Imagine being in a foreign country away from your family and loved ones. Imagine being 7,688 miles deployed in the hot desert of Kuwait. Imagine being in a different time zone 8 hours ahead and waking up in the middle of the night with a phone call that would change your life forever. Now imagine if this was your reality as was the case for Tiffany.
Tiffany, a Senior Airman in the Air Force, received a phone call on May 20, 2:30 a.m. during her tour in Kuwait. Her 22 month-old daughter, Mariyanah, had been diagnosed with Acute Lymphoblastic Leukemia.
“I was devastated,” Tiffany said. She explained that Mariyanah had many health related issues leading up to her diagnosis. She had suffered from a double ear infection, strep throat, and little red bumps all over her body. “Mari and her dad made several trips to the doctor to see what those little red bumps were.” The nurse at Dr. J’s Express Care Center in Abilene identified the little red bumps as Petechiae-pinpoint, round spots that appear on the skin as a result of bleeding-and told Mari’s dad, Martez, he needed to take her to the Emergency Room immediately.
“When they got to the ER, they were told the red bumps were simply just bug bites and were sent home with antibiotics,” Tiffany said. “The next day she had a bump in her groin area and the doctor told them it was an ant bite that had turned into MRSA, also known as Staph Infection. They cut it open to do a wound culture on it and Mari was given antibiotics and sent home.”
After that ER trip, Mari developed a limp in her right leg, and had an appointment on Dyess Air Force Base in Abilene, Texas with her pediatrician to do blood work. The pediatrician did blood tests to look for irregularities and found that Mari’s white blood cell count was too high. The doctor informed Martez that they needed to go to Hendrick Medical Center immediately. The doctor at Hendrick then had Mari and her dad taken to Cook Children’s Medical Center by ambulance.
After Tiffany received the call in the middle of the night, it only took her 36 hours to get back to the U.S. “The process was fairly quick. My dad got hold of Red Cross and they contacted my First Sergeant in Kuwait. The paperwork was started, and I was notified at 5:45 p.m. on May 20 that my flight was at 1:30 a.m. on May 21.”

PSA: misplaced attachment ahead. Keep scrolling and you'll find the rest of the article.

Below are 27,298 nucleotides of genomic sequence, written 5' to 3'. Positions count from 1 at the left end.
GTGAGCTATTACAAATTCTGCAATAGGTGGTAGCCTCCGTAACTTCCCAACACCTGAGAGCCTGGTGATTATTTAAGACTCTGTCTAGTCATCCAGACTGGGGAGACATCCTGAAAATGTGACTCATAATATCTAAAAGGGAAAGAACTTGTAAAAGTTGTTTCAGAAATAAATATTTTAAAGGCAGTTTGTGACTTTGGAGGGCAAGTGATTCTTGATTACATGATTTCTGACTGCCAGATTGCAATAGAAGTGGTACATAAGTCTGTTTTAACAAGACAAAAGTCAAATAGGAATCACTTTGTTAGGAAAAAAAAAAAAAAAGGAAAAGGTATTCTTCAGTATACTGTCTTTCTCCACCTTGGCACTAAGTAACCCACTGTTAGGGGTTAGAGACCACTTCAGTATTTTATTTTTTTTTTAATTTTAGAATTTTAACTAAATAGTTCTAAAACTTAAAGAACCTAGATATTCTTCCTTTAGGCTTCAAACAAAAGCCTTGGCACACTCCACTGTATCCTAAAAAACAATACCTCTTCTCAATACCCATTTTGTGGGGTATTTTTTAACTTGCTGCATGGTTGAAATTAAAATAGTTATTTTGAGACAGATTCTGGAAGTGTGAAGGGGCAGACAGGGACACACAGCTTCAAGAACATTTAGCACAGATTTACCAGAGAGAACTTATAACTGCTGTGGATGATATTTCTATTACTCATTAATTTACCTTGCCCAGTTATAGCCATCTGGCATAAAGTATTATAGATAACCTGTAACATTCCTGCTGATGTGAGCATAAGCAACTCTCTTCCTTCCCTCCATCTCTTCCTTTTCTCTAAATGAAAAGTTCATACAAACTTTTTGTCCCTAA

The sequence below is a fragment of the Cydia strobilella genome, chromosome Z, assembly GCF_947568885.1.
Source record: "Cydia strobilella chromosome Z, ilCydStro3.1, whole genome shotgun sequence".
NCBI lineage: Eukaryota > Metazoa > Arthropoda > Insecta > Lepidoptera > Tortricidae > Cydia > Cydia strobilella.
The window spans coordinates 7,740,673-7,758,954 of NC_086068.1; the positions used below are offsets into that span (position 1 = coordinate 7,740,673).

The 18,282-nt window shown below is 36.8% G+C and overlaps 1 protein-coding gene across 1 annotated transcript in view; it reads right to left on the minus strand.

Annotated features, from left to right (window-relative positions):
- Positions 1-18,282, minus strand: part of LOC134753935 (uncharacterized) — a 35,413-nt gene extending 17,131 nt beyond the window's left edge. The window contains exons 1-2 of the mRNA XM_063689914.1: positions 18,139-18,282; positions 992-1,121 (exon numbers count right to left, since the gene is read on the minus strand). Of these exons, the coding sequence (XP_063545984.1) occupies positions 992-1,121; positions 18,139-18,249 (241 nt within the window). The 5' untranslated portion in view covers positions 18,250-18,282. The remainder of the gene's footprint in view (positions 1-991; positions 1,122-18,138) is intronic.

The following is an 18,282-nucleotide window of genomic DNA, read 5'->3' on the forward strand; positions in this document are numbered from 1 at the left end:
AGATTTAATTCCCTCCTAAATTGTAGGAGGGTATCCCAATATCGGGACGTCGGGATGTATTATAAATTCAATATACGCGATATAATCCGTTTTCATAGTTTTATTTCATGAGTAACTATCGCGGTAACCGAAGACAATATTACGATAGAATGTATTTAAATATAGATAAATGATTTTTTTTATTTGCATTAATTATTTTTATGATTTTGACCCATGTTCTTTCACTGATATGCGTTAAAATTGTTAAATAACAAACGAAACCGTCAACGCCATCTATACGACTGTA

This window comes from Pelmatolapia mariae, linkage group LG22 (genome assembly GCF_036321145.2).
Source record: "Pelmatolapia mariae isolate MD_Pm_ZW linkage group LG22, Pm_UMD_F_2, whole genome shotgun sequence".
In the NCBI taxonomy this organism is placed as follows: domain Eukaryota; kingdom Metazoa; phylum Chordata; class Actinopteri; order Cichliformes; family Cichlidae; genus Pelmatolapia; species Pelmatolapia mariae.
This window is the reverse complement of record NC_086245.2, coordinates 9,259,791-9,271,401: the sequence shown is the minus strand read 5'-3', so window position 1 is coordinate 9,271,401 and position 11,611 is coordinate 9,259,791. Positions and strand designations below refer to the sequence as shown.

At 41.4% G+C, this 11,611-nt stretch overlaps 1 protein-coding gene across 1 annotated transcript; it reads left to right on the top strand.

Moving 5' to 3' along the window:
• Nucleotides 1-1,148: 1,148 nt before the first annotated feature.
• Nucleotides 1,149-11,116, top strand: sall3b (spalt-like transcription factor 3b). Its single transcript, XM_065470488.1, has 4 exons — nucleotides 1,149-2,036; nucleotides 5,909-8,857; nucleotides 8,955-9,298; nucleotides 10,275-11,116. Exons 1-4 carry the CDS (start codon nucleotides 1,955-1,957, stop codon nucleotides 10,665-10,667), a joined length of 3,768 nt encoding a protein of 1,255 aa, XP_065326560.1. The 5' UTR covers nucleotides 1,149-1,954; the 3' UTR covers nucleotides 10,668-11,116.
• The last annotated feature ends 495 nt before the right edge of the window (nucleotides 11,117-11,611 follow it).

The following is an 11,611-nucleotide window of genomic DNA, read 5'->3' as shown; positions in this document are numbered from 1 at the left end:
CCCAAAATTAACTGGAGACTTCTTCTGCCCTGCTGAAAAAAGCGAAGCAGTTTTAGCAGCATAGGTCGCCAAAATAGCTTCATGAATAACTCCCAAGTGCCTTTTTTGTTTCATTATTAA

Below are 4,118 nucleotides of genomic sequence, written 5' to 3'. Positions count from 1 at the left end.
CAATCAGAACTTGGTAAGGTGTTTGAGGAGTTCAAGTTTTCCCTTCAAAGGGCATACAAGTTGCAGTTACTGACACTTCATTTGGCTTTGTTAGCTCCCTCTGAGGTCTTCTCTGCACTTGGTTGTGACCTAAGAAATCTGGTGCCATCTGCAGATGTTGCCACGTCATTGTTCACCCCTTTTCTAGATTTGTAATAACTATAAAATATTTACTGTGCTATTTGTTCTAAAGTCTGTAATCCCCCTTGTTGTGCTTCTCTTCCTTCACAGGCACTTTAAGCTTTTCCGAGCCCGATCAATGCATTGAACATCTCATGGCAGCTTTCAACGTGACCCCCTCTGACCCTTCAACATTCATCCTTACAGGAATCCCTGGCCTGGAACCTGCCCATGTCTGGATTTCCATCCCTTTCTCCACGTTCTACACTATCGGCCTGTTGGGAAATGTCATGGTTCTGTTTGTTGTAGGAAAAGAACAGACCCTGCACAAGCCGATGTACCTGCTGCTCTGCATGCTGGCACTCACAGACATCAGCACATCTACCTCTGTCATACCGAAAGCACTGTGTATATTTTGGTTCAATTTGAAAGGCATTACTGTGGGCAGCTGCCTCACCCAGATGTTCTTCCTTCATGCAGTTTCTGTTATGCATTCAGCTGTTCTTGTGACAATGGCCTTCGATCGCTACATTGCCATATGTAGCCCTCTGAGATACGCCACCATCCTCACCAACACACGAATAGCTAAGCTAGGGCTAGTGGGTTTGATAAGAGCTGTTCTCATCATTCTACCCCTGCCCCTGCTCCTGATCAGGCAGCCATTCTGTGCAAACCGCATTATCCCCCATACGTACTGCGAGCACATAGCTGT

Despite the quick turnaround, Tiffany was extremely anxious to be with Mari. “The flight seemed like forever. I landed in Germany and had a four-hour layover. I remember crying in the airport because I just wanted to get home to my baby.”
Tiffany landed at 2:20 p.m. on May 21 and got to the hospital at 3:30 p.m. Mari did not know that her mother was back until she called Martez on Face Time. “I said ‘Hi, Mari,’ when I walked into her room. Mari looked at me and I put us both in the picture on Face Time and said ‘Mommy is home,” Tiffany says. ” Mari looked at her dad, and looked at me. She hugged me and said ‘Hi, mommy!’ My heart melted all over again.”
“We spent a month at Cook Children’s, until we were released to come to the Ronald McDonald House of Fort Worth,” Tiffany says. She went on to say that the House has helped out in many ways that she couldn’t express in words during this hard time. “The House has been such a blessing to my family, my parents, sister, and nephew who stayed here multiple times before we were released.” She was happy to have the support of her family during Mari’s treatments.
“If I could let any family know what the RMHFW means to us, I would have to say the Ronald McDonald House of Fort Worth is a loving family that made me and my family a part of a bigger family home away from home because they took us in under their roof like any family would, ” Tiffany says. “The House made us a part of a forever family and home that we will never forget!”
All together Mari has a total of 2 ½ years of treatment. Mari will have spinal taps weekly for a month. To make sure the Leukemia does not come back, she will also be doing chemo four days a week and bone marrow extractions.